By Jeff Andrew Lule
POLICE has blamed magistrates, lawyers and Local Council Courts and lawyers on the escalating illegal land evictions and land grabbing in the country.
The Land Protection Police Unit (LPPU) stressed that many magistrates issue eviction orders in favor of the purported land owners without going to the ground to ascertain the gist of the problem as required.
In his paper on “Customary Land Tenure System in Uganda” a senior legal officer from LPPU, Julius Twinomujuni said offences like malicious damage to property, arson, and criminal trespass are partly the new tricks used by landlords to frustrate lawful bonafide occupants’ land rights.
Mujuni said landowners with their lawyers always try to comprise magistrates from visiting the scene using their documents which are sometimes forged.
“Even court bailiffs mislead magistrates into unknowingly granting illegal court documents, for example where there no valid court judgments. We want stringent measures on such culprits,” he added.
He said even some court judgments are enforced without the knowledge of the Police and the affected people report when the status quo has greatly changed especially where there is demolition of buildings.
Mujuni noted that some lawyers and court bailiffs have already been sighted in forging court documents thus misleading law enforcement agencies to come to their protection.
“They exploit the ignorance of law enforcement agencies to use lawful orders for unlawful purposes (interim orders to carry out evictions) but we are trying to fight that,” he noted.
Police is to deploy legal officers in every region to help in interpreting and ascertaining the authenticity of several court documents before any eviction is done.
They have also embarked on training officers in short courses in land laws and enforcement of court orders.
“Because of the booming real estate business, the price of land has tremendously increased and many people have fallen victims of illegal evictions,” Mujuni noted.
Rampant land evictions are common in Wakiso, Kiboga, Mpigi, Masaka, Rakai, Lyantonde, Kisoro, Mubende, Luwero and Nagalama districts.
The common cases reported are: forgery, forcible detainer, intermeddling with estates of the deceased persons, fraudulent acquisition of land, making false declarations, obtaining registration by false pretences and criminal tress pass taking the lead as a result of sour relationship between the landlord ands and tenants by occupancy.
Mujuni said some criminal files opened during the existing civil suit, or where civil proceedings are instituted later, are not heard in time as parties prefer to follow the civil proceedings rather than criminal proceedings, thus forced to put away the file on the DPP’s advise as the complainant seems to have lost the interest in the case.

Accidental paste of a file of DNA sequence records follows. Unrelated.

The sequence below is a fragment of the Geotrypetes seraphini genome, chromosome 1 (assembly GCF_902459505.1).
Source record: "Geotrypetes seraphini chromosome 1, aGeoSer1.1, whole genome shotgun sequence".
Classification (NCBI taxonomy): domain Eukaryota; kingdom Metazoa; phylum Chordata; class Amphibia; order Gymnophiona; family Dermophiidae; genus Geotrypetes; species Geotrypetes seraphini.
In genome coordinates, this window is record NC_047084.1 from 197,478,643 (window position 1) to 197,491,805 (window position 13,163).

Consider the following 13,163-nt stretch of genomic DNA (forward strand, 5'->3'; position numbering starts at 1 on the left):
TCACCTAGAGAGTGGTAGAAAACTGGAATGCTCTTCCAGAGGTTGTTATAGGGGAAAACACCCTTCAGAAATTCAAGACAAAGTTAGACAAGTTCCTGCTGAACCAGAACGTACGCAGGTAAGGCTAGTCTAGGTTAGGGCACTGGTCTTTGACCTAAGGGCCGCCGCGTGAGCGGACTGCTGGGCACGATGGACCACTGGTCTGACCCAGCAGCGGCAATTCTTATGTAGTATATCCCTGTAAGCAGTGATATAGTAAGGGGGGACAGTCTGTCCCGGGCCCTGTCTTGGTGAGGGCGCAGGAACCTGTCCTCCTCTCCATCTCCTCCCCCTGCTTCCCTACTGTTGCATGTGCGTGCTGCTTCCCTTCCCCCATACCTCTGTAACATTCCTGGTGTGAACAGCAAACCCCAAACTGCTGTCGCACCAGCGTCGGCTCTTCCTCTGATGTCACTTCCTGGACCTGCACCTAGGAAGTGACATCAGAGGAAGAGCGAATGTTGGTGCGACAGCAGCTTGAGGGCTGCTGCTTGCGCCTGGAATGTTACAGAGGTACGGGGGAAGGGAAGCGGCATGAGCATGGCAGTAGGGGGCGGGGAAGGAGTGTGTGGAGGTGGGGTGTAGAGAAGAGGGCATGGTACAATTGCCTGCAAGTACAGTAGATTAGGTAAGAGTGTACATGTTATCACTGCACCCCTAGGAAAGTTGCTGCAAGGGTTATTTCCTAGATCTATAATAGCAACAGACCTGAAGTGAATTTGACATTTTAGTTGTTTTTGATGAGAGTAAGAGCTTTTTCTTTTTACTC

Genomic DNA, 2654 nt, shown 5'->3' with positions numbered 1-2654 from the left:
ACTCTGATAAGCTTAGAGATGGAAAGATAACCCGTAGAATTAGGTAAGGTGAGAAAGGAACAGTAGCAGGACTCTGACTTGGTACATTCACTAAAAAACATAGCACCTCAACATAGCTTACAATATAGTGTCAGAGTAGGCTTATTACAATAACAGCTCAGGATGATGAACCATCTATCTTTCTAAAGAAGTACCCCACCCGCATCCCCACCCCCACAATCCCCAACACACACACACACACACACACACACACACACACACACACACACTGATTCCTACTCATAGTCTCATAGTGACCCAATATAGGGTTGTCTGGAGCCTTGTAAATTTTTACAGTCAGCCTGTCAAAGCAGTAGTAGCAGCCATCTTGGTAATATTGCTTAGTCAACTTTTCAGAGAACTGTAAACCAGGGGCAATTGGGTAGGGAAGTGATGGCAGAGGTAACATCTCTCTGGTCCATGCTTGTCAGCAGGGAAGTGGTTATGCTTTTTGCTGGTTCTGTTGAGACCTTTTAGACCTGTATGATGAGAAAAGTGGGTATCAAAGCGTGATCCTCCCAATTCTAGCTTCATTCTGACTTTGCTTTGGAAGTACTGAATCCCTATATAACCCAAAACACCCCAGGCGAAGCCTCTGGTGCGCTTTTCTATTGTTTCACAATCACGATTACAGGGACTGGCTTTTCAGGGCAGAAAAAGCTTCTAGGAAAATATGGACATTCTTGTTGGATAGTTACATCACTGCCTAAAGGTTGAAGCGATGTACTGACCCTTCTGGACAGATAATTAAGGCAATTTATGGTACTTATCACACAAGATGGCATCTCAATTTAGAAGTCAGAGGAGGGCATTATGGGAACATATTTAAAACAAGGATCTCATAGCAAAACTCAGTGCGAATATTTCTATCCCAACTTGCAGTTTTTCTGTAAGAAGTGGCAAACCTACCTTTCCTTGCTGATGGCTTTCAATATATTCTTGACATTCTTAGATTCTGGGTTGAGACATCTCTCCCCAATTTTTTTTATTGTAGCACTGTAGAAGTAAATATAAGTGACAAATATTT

They also want the current LC committees to stop handling land matters until fresh elections are held.
“The current LC system is not fully constituted to handle cases. Even people do not trust them. We want government to organize fresh elections for them to be operational on neutral grounds to help solve land matters at lower levels,” the spokesperson of the unit, Emilian Kayima noted.
Mujuni noted that Local Council Act empowers LC courts to deliver judgments in certain cases but they continue to receive purported court orders for implementation from other institutions other than court of judicature and LC courts.
The executive director of Land Equity Movement in Uganda (LEMU), Judy Adoko said law enforcement agencies must work with the local communities in their areas of operation to understand their customs and culture to easily promote customary land rights.
Adoko said land grabbing needs to be criminalized with its penalties to protect the voiceless.
“Majority Ugandans live on customary land and every region has its traditional laws on land issues. Before these laws are understood, Police will not solve anything,” he added.
He said people need to be sensitized on the importance of securing land titles, demarcating their land or to draw sketch maps of their land fight land grabbing.
They called for a proper records system at the land desk in different regional to easily help follow up the cases.
The workshop was aimed at discussing the roles of different stakeholders in resolving land disputes, sharing experiences about land disputes.